As long time readers know, I am a huge supporter of Marvel’s Unlimited Comics. The web-based service is essentially a Netflix of Marvel Comics, and for an annual fee of $70 you can read over 10,000 issues. I do not subscribe so I can replace the purchasing of paper comic books, but rather I do so to read even more comics in an enjoyable and economical fashion.
Recently, at the South by Southwest (SXSW) festival Marvel announced some additional features that will be coming to its Unlimited service, most notably the use of sound effects and additional DVD-like commentary as you read. This expands on their Augmented Reality (AR) app that can be used to access additional features while reading a paper copy.
In short, at certain panels you can access extras such as commentary by the creative team, funny bits from Marvel staff, or original pencils of the panel you are viewing. But these are strictly extras, by adding sound effects, music, or motion to a comic book you are in essence changing the medium itself.
The book can, of course, be read without all the extra bells and whistles. I tend to read my comics once in the traditional manner and then I’ll go back and check out all the extras, much like you might do with an extended edition Blu-ray. But that is easier because writer commentary or pics of the original pencils are extras that give insight into how the books was put together, it is not (necessarily) part of the story.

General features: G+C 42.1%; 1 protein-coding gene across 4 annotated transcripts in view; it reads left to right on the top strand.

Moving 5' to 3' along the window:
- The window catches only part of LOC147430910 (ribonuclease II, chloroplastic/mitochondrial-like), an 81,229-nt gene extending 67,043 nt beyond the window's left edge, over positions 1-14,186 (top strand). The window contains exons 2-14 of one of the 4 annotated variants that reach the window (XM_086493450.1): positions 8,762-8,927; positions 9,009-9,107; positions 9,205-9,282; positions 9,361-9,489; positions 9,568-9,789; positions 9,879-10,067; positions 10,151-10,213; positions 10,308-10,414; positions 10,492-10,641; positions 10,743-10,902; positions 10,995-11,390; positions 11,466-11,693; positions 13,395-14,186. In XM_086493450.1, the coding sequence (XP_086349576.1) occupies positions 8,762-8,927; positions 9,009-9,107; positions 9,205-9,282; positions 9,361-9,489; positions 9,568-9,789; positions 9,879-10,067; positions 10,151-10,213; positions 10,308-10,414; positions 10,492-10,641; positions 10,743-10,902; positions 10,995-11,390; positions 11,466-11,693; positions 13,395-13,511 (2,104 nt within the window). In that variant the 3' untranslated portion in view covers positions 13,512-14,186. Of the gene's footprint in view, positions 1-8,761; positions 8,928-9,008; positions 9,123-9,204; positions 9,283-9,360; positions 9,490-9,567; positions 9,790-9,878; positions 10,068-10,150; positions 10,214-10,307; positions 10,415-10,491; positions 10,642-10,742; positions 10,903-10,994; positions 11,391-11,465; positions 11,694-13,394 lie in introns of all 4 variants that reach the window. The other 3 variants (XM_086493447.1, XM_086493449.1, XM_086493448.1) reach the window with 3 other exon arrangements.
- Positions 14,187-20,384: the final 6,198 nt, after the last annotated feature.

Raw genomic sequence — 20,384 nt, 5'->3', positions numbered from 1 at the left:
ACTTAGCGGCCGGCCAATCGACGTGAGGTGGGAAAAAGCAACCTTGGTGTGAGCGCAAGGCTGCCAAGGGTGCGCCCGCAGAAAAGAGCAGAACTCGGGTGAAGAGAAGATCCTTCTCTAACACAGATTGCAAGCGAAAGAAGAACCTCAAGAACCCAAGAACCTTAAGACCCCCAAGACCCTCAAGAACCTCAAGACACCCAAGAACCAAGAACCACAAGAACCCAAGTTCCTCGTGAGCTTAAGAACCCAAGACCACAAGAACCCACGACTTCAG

Sound and music are another matter entirely. When we read a comic book and we supply the sounds ourselves, using the visual cues on the page or the descriptive lettering. But if the sound is supplied for us we no longer use are own interpretation; it have been given to us. This isn’t necessarily a bad thing, but it will cause a slight shift for an art form which is a visual medium to one that incorporates sight and sound to tell a story.
The comic book will still remain primarily a visual medium, but something new is created when the artist combines a specific sound effect or musical note with a chosen set of images and words. How we feel and interpret the panel can change based on sound, and I see a lot of interesting possibilities for the use of sound as the medium and technology advance. Perhaps even a new member of the creative team: comic books would now have Foley artists. In addition, it would raise the question of whether or not we need to include the onomatopoeic lettering in a panel. Ostensibly the artist would now have more space to work with because sound effects wouldn’t need visual cues.
I don’t think that this will be game-changing, but I do applaud the way that Marvel is playing with the medium and how we interact with stories. It could add another interesting layer to an already complex medium and allow artists to experiment even further.
Finally, if you are interested in Marvel Digital and want to be kept up to date on new announcements, I would suggest you follow Ryan Penagos, Executive Editorial Director, Marvel Digital Media, on Twitter at @AgentM.